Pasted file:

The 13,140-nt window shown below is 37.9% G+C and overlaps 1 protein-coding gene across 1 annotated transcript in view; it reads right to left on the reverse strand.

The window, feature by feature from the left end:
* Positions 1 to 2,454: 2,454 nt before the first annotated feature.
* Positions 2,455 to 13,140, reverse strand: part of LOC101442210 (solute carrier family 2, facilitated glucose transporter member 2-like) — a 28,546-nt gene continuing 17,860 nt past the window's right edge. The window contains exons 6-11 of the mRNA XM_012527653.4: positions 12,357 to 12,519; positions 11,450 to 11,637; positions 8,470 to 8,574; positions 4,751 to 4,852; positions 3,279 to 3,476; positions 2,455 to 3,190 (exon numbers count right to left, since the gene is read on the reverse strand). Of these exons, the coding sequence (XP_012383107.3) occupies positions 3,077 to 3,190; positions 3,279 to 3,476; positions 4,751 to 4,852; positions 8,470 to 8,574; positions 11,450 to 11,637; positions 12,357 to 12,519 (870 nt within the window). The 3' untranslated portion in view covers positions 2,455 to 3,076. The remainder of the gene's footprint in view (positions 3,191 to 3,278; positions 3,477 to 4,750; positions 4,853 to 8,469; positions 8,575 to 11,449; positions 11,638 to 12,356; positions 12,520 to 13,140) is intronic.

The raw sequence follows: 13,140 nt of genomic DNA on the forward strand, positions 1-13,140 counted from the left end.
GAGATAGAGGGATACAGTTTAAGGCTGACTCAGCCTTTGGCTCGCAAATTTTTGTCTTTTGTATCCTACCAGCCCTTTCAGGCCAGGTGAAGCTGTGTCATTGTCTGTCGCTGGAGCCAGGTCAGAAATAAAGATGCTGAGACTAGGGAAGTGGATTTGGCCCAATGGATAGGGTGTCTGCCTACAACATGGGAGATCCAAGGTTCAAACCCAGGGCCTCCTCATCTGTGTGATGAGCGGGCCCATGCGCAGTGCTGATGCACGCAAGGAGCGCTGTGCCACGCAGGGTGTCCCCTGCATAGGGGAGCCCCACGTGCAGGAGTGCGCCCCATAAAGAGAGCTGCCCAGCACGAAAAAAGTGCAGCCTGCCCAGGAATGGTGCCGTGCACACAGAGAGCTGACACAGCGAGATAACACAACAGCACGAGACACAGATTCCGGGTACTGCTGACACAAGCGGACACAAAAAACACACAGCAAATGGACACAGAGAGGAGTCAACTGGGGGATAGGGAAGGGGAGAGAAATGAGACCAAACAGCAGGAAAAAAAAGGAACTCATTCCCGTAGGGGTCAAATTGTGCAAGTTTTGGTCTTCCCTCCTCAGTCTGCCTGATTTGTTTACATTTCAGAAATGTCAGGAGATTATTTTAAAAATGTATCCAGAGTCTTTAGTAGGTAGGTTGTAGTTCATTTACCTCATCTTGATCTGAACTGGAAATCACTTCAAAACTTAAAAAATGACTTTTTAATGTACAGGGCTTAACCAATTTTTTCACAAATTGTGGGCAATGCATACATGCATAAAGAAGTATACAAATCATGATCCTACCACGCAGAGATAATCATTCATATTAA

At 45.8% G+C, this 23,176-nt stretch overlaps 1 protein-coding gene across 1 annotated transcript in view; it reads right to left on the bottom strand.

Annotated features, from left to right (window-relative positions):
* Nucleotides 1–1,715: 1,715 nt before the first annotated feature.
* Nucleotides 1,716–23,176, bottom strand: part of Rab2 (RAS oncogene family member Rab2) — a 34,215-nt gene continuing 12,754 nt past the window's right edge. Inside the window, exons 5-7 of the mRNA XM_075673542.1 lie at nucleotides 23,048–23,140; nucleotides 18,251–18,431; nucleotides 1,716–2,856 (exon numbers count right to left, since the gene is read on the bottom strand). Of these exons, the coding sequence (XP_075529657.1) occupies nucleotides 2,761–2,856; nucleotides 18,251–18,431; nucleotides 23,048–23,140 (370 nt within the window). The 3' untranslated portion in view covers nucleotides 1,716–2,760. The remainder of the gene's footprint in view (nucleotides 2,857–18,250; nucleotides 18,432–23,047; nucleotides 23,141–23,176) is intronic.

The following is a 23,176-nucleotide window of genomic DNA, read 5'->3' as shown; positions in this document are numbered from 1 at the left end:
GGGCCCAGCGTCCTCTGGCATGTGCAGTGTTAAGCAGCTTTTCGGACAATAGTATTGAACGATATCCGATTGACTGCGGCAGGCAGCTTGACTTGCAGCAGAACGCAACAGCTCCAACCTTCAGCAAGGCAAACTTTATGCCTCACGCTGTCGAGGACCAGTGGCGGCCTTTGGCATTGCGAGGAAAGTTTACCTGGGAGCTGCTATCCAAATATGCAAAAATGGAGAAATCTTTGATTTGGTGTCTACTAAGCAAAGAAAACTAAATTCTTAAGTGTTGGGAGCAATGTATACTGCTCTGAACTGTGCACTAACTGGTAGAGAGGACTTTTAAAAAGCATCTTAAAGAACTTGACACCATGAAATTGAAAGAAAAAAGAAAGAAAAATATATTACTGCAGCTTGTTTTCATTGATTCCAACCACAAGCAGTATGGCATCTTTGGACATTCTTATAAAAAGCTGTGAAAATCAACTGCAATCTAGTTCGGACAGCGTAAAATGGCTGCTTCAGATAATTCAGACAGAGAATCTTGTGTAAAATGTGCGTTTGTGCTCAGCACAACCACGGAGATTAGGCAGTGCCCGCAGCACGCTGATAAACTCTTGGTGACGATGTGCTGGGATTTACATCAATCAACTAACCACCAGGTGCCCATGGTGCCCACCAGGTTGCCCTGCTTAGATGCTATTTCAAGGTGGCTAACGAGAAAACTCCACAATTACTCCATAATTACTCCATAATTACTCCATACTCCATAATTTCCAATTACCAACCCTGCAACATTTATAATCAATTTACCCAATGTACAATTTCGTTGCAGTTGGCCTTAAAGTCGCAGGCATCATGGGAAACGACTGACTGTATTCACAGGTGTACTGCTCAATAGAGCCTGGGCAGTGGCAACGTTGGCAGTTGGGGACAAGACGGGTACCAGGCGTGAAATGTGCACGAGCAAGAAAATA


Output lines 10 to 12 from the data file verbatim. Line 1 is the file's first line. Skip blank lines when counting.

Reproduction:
* Nucleotides 1,716–23,176, bottom strand: part of Rab2 (RAS oncogene family member Rab2) — a 34,215-nt gene continuing 12,754 nt past the window's right edge. Inside the window, exons 5-7 of the mRNA XM_075673542.1 lie at nucleotides 23,048–23,140; nucleotides 18,251–18,431; nucleotides 1,716–2,856 (exon numbers count right to left, since the gene is read on the bottom strand). Of these exons, the coding sequence (XP_075529657.1) occupies nucleotides 2,761–2,856; nucleotides 18,251–18,431; nucleotides 23,048–23,140 (370 nt within the window). The 3' untranslated portion in view covers nucleotides 1,716–2,760. The remainder of the gene's footprint in view (nucleotides 2,857–18,250; nucleotides 18,432–23,047; nucleotides 23,141–23,176) is intronic.

The following is a 23,176-nucleotide window of genomic DNA, read 5'->3' as shown; positions in this document are numbered from 1 at the left end:
GGGCCCAGCGTCCTCTGGCATGTGCAGTGTTAAGCAGCTTTTCGGACAATAGTATTGAACGATATCCGATTGACTGCGGCAGGCAGCTTGACTTGCAGCAGAACGCAACAGCTCCAACCTTCAGCAAGGCAAACTTTATGCCTCACGCTGTCGAGGACCAGTGGCGGCCTTTGGCATTGCGAGGAAAGTTTACCTGGGAGCTGCTATCCAAATATGCAAAAATGGAGAAATCTTTGATTTGGTGTCTACTAAGCAAAGAAAACTAAATTCTTAAGTGTTGGGAGCAATGTATACTGCTCTGAACTGTGCACTAACTGGTAGAGAGGACTTTTAAAAAGCATCTTAAAGAACTTGACACCATGAAATTGAAAGAAAAAAGAAAGAAAAATATATTACTGCAGCTTGTTTTCATTGATTCCAACCACAAGCAGTATGGCATCTTTGGACATTCTTATAAAAAGCTGTGAAAATCAACTGCAATCTAGTTCGGACAGCGTAAAATGGCTGCTTCAGATAATTCAGACAGAGAATCTTGTGTAAAATGTGCGTTTGTGCTCAGCACAACCACGGAGATTAGGCAGTGCCCGCAGCACGCTGATAAACTCTTGGTGACGATGTGCTGGGATTTACATCAATCAACTAACCACCAGGTGCCCATGGTGCCCACCAGGTTGCCCTGCTTAGATGCTATTTCAAGGTGGCTAACGAGAAAACTCCACAATTACTCCATAATTACTCCATAATTACTCCATACTCCATAATTTCCAATTACCAACCCTGCAACATTTATAATCAATTTACCCAATGTACAATTTCGTTGCAGTTGGCCTTAAAGTCGCAGGCATCATGGGAAACGACTGACTGTATTCACAGGTGTACTGCTCAATAGAGCCTGGGCAGTGGCAACGTTGGCAGTTGGGGACAAGACGGGTACCAGGCGTGAAATGTGCACGAGCAAGAAAATA